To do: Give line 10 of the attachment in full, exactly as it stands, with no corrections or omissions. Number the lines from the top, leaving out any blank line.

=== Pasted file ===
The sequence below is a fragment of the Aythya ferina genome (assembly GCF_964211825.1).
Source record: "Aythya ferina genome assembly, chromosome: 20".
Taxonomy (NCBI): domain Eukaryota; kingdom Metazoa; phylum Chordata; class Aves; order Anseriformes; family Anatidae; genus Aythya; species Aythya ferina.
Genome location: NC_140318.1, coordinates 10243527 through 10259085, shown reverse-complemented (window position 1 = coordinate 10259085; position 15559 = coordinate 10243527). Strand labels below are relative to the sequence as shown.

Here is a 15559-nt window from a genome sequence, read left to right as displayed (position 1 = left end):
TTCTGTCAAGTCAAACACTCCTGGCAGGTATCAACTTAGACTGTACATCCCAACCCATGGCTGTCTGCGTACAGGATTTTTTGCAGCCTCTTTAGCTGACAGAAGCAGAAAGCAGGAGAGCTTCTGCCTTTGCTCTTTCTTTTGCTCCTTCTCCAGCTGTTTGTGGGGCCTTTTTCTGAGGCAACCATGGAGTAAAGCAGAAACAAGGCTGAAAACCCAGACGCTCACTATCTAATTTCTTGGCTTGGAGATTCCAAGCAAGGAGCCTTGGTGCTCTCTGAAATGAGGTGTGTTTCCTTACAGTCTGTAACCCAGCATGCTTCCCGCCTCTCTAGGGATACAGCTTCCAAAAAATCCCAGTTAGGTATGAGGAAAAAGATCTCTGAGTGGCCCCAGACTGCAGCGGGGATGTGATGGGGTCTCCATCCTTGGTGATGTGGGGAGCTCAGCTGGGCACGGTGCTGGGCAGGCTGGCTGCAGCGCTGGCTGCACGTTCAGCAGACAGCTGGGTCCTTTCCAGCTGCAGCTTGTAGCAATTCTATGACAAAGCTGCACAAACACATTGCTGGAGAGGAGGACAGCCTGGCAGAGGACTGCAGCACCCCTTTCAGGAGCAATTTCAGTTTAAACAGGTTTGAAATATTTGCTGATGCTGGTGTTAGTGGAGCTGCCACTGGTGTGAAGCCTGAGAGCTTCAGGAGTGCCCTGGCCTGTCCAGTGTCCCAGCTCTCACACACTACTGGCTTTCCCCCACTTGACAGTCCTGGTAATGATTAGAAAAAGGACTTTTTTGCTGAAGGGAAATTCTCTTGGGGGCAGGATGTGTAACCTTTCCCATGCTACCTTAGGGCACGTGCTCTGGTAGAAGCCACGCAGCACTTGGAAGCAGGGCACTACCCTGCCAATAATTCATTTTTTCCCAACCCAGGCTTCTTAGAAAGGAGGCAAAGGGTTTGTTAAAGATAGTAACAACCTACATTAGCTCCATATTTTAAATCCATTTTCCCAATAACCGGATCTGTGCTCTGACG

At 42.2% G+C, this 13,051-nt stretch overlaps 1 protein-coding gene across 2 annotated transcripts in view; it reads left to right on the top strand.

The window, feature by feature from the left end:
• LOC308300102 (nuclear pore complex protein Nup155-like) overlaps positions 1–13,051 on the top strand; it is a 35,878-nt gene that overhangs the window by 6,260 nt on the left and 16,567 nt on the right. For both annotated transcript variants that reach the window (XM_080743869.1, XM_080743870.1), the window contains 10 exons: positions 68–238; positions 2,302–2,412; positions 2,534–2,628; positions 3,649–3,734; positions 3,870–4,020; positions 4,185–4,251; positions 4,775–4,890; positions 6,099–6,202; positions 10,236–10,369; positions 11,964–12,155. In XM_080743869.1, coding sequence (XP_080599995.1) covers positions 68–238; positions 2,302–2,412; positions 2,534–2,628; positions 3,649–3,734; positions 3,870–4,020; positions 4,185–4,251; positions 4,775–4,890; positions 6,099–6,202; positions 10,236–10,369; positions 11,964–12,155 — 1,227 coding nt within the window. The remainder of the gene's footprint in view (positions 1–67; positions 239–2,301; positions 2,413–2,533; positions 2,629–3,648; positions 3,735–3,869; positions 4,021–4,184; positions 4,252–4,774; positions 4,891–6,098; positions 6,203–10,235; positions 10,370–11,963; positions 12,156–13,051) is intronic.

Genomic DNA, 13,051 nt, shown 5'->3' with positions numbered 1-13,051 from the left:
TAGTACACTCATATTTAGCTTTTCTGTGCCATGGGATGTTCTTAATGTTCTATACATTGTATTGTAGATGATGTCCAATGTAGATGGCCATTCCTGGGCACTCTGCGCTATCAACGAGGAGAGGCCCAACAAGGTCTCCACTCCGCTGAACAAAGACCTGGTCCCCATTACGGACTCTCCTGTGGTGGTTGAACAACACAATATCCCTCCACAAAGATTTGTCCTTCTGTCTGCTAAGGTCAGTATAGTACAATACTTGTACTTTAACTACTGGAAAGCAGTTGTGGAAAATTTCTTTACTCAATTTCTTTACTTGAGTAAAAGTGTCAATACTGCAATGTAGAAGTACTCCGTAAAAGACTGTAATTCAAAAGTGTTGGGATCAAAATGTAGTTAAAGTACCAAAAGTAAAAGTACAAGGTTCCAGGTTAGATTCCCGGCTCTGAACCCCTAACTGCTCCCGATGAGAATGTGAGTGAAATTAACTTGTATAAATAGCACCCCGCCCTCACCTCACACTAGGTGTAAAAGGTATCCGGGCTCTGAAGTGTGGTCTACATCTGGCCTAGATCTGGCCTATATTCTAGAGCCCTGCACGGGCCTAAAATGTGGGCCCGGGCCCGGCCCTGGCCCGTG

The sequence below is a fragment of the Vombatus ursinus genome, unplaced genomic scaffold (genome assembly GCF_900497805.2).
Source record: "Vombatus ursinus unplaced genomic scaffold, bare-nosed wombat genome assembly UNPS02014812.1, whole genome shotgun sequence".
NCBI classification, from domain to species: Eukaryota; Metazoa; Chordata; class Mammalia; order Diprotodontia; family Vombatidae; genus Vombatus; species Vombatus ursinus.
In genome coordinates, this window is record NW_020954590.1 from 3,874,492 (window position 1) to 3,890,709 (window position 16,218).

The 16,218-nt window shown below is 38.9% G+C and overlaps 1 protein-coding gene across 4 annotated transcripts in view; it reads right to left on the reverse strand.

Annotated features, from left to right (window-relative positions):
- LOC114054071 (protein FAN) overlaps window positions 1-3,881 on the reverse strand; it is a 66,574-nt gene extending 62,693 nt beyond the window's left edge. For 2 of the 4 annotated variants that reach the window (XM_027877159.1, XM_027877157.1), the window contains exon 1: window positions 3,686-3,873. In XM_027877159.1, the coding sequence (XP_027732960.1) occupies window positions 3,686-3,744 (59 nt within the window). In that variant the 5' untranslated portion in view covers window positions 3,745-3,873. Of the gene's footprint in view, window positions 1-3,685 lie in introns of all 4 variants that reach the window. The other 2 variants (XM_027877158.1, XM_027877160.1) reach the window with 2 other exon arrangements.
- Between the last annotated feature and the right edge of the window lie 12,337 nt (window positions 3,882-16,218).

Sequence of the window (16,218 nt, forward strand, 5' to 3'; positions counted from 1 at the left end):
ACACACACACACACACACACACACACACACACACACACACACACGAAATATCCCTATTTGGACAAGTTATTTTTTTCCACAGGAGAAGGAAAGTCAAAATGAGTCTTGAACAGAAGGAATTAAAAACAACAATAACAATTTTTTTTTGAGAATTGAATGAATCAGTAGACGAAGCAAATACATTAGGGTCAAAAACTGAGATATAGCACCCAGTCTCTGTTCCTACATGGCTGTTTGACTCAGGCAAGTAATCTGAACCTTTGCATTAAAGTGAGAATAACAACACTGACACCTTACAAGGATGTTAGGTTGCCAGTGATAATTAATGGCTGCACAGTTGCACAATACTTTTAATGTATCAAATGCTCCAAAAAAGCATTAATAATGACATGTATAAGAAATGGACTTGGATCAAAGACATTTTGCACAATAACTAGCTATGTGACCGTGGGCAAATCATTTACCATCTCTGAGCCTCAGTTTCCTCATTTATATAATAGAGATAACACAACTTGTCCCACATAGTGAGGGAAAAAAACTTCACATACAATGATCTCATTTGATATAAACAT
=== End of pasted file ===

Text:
Genomic DNA, 13,051 nt, shown 5'->3' with positions numbered 1-13,051 from the left: